Apple, US lawmakers in offshore tax showdown

May 17, 2013

Apple and US lawmakers are gearing up for a showdown over taxes—specifically how to deal with the huge stockpile of cash held by Apple and other multinational firms offshore.

Recommended for you

Which foods may cost you more due to Calif. drought

Apr 17, 2014

With California experiencing one of its worst droughts on record, grocery shoppers across the country can expect to see a short supply of certain fruits and vegetables in stores, and to pay higher prices ...

Performance measures for CEOs vary greatly, study finds

Apr 16, 2014

As companies file their annual proxy statements with the U.S. Securities and Exchange Commission (SEC) this spring, a new study by Rice University and Cornell University shows just how S&P 500 companies have ...

Investment helps keep transport up to speed

Apr 16, 2014

Greater investment in education and training for employees will be required to meet the future needs of the transport and logistics industry, according to recent reports by Monash University researchers.

User comments : 2

Adjust slider to filter visible comments by rank

Display comments: newest first

not rated yet Jun 05, 2013
"Jeder nach seinen Fähigkeiten, jedem nach seinen Bedürfnissen!" Karl Mark, 1875
not rated yet Jun 06, 2013
A company has a duty to their shareholders, who aren't necessary the same people as the home country. They have a duty to protect them by obeying local law, all of it, but they also are given the freedom to choose how they do it.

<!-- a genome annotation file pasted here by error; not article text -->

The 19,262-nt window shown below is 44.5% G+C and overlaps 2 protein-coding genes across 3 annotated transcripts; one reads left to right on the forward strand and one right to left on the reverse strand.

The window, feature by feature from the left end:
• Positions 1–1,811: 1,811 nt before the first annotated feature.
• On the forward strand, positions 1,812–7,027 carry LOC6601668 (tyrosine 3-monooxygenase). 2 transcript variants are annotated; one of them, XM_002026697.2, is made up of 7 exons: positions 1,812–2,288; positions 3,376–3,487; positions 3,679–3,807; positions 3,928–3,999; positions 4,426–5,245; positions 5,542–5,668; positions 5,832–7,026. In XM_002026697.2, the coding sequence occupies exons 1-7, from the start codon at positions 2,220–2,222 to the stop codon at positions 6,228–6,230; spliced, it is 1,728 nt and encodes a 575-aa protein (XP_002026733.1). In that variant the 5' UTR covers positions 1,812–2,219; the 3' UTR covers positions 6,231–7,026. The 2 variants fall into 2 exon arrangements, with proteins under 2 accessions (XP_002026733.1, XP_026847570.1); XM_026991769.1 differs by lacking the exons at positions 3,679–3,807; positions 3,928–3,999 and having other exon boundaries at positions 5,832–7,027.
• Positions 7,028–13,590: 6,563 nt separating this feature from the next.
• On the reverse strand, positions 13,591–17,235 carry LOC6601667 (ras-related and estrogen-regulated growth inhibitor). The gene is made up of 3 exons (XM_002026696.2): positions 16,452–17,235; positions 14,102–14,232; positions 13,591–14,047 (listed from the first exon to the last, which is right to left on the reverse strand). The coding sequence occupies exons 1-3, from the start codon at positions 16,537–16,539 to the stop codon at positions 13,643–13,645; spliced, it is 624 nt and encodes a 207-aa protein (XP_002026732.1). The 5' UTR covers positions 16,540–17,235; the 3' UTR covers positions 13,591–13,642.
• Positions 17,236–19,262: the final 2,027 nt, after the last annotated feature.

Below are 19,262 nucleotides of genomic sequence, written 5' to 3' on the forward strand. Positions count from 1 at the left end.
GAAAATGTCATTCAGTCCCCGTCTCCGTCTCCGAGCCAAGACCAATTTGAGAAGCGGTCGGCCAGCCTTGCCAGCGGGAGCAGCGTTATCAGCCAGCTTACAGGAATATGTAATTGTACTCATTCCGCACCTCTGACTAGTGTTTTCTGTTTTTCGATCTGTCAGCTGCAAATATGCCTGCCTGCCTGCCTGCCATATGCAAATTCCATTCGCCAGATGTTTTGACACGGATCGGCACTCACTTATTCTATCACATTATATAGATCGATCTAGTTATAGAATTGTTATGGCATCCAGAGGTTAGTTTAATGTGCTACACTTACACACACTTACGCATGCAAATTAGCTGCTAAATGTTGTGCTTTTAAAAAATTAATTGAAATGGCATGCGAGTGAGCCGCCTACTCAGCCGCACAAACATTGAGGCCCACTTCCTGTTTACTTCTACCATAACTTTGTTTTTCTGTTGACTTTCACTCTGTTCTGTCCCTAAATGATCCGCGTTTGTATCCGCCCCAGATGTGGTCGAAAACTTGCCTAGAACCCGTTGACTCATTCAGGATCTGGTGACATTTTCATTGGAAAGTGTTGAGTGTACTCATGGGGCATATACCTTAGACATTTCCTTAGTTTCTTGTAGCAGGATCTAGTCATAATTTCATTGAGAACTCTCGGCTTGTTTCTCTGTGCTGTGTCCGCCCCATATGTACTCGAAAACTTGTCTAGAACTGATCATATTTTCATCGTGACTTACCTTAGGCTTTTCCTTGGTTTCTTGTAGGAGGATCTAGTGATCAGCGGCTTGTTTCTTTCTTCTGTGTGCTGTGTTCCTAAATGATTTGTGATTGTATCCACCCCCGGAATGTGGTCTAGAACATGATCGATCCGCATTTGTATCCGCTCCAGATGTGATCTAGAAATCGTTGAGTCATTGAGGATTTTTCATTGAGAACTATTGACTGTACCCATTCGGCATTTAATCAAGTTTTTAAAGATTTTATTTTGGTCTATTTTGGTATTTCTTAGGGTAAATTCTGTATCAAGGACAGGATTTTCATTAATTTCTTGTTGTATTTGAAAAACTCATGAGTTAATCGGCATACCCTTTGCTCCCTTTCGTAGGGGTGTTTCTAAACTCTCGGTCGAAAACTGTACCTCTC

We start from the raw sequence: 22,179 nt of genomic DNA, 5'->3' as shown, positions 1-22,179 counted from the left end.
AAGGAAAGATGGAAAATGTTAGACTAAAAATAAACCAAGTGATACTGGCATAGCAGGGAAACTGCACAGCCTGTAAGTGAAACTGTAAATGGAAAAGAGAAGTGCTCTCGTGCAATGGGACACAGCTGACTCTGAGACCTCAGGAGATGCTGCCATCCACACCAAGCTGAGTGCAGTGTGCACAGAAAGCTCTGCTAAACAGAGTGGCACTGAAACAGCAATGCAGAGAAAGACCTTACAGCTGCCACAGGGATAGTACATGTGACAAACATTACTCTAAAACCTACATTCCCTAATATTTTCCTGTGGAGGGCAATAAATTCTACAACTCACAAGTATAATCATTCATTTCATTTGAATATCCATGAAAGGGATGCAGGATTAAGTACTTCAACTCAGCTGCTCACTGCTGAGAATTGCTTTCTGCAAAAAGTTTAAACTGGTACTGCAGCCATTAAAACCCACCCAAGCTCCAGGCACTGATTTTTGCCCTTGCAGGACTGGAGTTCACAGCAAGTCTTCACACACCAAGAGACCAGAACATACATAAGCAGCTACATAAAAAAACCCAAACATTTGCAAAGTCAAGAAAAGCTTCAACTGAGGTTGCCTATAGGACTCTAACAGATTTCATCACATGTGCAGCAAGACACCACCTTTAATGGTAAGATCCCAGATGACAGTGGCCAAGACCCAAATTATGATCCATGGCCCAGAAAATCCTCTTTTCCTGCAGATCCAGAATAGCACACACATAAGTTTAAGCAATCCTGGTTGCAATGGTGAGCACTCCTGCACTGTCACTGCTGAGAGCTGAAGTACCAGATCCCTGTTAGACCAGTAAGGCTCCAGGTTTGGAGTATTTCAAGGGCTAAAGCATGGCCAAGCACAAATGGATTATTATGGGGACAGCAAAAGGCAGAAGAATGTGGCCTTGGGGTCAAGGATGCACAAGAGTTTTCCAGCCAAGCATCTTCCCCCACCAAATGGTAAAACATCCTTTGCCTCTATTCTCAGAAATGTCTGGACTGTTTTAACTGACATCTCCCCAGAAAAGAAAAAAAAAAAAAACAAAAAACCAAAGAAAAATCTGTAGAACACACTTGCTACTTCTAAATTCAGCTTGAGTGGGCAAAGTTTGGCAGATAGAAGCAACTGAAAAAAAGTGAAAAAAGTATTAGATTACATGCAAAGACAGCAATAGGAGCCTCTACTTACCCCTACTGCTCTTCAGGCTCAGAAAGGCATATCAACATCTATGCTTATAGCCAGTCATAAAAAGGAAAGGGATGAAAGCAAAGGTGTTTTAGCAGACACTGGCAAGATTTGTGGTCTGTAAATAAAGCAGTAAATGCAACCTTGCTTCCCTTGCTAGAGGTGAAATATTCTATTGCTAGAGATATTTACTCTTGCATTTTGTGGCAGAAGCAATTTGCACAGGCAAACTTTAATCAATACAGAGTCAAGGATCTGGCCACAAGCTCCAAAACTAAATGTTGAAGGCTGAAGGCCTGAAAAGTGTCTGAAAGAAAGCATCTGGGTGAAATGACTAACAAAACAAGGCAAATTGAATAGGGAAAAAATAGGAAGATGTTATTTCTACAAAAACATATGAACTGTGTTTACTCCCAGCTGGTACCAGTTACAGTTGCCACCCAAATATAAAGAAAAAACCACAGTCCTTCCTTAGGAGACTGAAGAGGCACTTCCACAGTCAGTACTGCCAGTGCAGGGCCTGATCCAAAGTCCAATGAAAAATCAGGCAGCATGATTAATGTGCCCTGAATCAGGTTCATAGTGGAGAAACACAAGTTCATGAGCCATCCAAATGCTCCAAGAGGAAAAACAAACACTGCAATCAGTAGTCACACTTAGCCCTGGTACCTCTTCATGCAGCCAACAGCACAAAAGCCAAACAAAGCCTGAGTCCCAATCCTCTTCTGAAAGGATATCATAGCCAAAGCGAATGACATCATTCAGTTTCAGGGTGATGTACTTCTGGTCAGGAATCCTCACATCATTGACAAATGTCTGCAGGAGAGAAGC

Further, there are a lot of countries that do not offer services commensurate with the fees demanded.

What we have here is just some special pleading, perhaps in hope of being able to sell such a program.

More news stories

Egypt archaeologists find ancient writer's tomb

Egypt's minister of antiquities says a team of Spanish archaeologists has discovered two tombs in the southern part of the country, one of them belonging to a writer and containing a trove of artifacts including reed pens ...

NASA's space station Robonaut finally getting legs

Robonaut, the first out-of-this-world humanoid, is finally getting its space legs. For three years, Robonaut has had to manage from the waist up. This new pair of legs means the experimental robot—now stuck ...

Ex-Apple chief plans mobile phone for India

Former Apple chief executive John Sculley, whose marketing skills helped bring the personal computer to desktops worldwide, says he plans to launch a mobile phone in India to exploit its still largely untapped ...

Filipino tests negative for Middle East virus

A Filipino nurse who tested positive for the Middle East virus has been found free of infection in a subsequent examination after he returned home, Philippine health officials said Saturday.

Airbnb rental site raises $450 mn

Online lodging listings website Airbnb inked a $450 million funding deal with investors led by TPG, a source close to the matter said Friday.